We will first review our description of the causes of temper tantrums and children's emotional states during tantrums that we have described in more detail in another article, “Preventing Temper Tantrums.” Understanding how best to respond to temper tantrums requires a prior understanding about how children experience the events we call temper tantrums.
What is a temper tantrum?: Temper tantrums may occur when a child is both extremely angry and also temporarily loses some emotional competencies and controls, such as the ability to make judgments, tolerate frustrations and control impulses. Such a temporary loss of mental abilities is called regression.
Tantrums reduce children's confidence in their capacity to be the masters of their bodies and emotions because they feel helplessly unable to control themselves. Furthermore, children experience frightening feelings and ideas. A typical and particularly distressing internal event involves a change in children's sense of their parents' benevolence. Children may lose their images of their parents as helpful figures to such an extent that they briefly feel that their parents are even dangerous. Children's frantic cries of "leave me alone," "don't hurt me," or "I hate you," express how children feel in the midst of regressions in which their rage is felt not only as their own, but flows onto their images of parents who are then also felt to be destructively angry.
Children are terrified when they are angry with and afraid of the people that they love and depend upon most. Children feel desperately alone at these times, stuck with uncontrollable feelings, convinced on the basis of their own feelings that they have been abandoned by their helping parents. Children descend into a very deep and frightening abyss during temper tantrums.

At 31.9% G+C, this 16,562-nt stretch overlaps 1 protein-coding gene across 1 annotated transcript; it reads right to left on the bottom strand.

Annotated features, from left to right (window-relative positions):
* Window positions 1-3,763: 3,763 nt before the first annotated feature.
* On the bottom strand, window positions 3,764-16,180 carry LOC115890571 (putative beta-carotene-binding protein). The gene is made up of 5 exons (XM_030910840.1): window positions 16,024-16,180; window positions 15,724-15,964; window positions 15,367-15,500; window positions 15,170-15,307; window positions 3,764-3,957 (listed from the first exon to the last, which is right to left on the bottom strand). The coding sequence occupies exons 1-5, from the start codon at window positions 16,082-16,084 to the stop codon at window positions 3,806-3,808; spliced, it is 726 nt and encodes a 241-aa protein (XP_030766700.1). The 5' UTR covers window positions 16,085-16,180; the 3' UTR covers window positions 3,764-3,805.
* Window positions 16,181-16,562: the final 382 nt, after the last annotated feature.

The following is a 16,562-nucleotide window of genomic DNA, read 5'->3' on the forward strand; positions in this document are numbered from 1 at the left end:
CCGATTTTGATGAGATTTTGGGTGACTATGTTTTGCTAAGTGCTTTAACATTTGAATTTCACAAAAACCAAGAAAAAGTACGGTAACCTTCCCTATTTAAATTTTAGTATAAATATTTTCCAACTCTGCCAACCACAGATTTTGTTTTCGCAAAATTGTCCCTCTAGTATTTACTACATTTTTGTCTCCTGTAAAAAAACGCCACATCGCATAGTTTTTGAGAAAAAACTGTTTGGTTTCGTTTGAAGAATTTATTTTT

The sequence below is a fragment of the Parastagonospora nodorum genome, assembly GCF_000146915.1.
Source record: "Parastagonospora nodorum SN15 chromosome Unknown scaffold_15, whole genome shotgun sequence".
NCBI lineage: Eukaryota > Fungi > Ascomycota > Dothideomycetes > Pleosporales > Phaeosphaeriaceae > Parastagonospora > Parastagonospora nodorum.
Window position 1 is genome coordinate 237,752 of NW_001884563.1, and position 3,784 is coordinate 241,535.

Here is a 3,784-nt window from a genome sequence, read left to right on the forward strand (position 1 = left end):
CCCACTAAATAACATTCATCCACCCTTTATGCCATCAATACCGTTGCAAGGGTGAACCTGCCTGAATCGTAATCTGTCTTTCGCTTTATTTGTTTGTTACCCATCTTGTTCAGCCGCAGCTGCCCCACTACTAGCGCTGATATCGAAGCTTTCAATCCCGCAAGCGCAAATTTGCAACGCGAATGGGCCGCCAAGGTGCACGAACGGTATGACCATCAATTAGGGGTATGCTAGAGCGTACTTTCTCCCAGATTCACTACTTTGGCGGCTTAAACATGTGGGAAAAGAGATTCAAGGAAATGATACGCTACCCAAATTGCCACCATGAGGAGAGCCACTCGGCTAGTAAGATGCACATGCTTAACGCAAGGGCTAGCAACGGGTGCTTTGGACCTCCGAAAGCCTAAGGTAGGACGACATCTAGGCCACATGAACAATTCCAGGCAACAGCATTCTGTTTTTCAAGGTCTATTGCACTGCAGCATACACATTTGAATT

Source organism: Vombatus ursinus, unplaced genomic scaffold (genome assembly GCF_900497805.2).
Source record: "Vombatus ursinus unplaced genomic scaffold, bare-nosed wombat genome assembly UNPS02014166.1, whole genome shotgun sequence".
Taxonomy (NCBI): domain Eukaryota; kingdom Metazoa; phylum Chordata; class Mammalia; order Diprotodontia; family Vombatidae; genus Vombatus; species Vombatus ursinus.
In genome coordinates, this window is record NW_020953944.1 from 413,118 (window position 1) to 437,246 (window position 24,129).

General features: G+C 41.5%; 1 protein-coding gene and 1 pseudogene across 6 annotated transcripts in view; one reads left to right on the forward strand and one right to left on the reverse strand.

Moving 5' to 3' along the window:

Children do not plan on tantrums; they fall into them, helplessly. Children do not have tantrums to get their way; they have tantrums because they have lost their way. Children are not trying to show who is boss; they are enslaved by their own impulses and regression. For that reason, we believe that parents should hold their child responsible for the behavior that preceded his tantrum, but not for his behavior during a tantrum.
Responding to tantrums: We advise parents to consider temper tantrums to be tiny traumatic experiences to be avoided if at all possible. Children will still have tantrums even though their parents’ anticipatory help may reduce their frequency. Understanding that tantrums are terrifying for children, and why this is so, equips parents to provide developmentally supportive help.
First, parents should do whatever is necessary to provide physical safety for their child and for the people and things around him or her. A child’s panic will increase if his or her out-of-control impulses cause pain or destruction. It may be helpful for parent’s to think of their child at those moments as a flailing 6-month-old who is entirely dependent upon parental assistance. Even though a child might protest, it is important that parents provide safety with physical restraint that is as gentle and non-intrusive as possible.